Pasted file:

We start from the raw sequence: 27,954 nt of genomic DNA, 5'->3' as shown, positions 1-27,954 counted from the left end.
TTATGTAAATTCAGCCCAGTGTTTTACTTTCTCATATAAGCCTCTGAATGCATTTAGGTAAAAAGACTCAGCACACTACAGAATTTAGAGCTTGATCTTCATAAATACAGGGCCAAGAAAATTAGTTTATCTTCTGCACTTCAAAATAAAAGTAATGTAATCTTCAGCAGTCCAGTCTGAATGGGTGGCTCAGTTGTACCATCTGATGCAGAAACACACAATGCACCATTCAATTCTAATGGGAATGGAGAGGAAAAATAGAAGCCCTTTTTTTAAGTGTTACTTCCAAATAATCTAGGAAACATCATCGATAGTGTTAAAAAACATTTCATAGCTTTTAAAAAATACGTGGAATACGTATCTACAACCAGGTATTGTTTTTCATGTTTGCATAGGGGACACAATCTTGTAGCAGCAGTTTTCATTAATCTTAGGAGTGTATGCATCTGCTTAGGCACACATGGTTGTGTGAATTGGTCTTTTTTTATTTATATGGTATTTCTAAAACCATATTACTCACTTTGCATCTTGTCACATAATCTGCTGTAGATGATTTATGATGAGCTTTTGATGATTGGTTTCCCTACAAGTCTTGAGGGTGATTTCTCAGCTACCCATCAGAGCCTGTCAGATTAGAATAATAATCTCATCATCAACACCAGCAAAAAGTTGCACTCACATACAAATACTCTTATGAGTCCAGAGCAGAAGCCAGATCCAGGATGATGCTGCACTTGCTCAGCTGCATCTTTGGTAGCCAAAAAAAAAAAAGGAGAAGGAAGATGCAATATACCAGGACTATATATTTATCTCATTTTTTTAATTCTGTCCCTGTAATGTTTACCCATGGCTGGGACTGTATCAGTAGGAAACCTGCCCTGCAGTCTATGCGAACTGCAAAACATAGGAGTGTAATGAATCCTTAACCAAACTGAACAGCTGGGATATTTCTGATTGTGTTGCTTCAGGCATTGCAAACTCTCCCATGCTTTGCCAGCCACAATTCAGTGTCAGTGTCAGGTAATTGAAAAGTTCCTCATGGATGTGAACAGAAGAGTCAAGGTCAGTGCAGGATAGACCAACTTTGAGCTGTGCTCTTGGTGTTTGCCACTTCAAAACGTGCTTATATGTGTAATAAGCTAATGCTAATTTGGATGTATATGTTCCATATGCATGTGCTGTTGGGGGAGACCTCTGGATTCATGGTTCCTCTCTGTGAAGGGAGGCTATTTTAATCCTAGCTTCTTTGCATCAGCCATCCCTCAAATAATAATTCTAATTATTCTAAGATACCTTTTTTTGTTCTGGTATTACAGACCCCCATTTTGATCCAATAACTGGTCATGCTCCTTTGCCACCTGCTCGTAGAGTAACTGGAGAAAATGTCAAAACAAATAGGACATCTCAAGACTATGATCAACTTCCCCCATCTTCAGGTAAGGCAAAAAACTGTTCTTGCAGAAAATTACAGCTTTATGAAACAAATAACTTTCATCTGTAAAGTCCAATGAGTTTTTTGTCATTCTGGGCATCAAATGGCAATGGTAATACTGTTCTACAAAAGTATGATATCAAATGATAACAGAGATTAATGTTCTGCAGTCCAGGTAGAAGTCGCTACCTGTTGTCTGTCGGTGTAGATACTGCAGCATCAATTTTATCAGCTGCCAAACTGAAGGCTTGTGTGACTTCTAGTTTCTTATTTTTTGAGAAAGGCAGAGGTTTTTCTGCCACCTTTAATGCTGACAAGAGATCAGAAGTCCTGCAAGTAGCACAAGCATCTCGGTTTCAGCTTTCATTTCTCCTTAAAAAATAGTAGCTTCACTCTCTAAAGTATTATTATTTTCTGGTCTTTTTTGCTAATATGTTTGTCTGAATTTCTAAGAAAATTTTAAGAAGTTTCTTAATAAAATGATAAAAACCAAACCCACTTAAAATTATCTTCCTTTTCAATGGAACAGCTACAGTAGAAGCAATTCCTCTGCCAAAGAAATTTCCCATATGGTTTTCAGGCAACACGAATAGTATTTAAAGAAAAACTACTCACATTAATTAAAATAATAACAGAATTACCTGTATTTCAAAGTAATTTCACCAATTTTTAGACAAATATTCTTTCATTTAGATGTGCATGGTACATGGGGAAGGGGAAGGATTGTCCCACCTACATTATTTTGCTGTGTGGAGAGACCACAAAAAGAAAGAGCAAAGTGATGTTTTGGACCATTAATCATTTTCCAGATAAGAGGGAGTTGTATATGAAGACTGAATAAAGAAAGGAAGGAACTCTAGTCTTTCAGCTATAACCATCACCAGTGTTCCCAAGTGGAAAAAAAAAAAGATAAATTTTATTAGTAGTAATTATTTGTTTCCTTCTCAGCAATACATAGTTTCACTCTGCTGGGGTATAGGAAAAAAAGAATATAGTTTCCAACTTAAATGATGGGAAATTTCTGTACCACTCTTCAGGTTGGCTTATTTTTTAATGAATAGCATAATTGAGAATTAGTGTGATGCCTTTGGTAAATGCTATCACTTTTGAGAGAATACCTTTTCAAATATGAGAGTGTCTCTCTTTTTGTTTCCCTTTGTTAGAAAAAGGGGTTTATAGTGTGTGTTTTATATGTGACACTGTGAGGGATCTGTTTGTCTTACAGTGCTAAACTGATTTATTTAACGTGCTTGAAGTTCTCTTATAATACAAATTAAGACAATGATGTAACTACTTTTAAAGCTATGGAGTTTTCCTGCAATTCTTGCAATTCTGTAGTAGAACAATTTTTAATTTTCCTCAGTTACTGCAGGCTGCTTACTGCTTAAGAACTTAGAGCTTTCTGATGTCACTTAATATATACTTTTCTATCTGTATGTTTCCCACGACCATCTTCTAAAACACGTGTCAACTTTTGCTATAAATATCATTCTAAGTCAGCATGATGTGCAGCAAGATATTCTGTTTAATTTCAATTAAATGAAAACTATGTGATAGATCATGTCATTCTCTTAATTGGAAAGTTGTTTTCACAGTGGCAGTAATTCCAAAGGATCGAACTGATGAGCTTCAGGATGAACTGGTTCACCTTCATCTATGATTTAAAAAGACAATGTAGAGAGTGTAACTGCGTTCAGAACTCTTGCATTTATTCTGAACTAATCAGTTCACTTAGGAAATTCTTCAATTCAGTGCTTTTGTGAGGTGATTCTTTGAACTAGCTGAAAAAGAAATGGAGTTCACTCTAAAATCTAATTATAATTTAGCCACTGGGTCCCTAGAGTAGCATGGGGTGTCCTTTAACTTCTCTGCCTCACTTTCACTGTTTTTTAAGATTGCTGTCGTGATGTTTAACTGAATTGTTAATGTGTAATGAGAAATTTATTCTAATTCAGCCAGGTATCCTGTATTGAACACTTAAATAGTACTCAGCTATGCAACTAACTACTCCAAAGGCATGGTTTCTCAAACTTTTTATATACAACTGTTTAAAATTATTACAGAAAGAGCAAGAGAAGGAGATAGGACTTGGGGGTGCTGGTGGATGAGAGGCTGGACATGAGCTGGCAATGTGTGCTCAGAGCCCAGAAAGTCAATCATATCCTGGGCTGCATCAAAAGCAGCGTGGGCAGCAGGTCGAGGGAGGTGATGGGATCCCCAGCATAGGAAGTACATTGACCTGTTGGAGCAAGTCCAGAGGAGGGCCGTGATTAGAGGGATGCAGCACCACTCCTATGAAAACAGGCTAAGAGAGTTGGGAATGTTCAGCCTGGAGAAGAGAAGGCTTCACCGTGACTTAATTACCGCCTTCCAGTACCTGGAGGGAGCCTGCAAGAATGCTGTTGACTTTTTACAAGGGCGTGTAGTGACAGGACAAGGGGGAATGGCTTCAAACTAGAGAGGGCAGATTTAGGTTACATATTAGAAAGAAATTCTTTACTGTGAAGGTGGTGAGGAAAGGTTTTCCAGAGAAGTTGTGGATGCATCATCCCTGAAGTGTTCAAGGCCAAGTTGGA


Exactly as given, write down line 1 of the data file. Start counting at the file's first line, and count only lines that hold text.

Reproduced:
We start from the raw sequence: 27,954 nt of genomic DNA, 5'->3' as shown, positions 1-27,954 counted from the left end.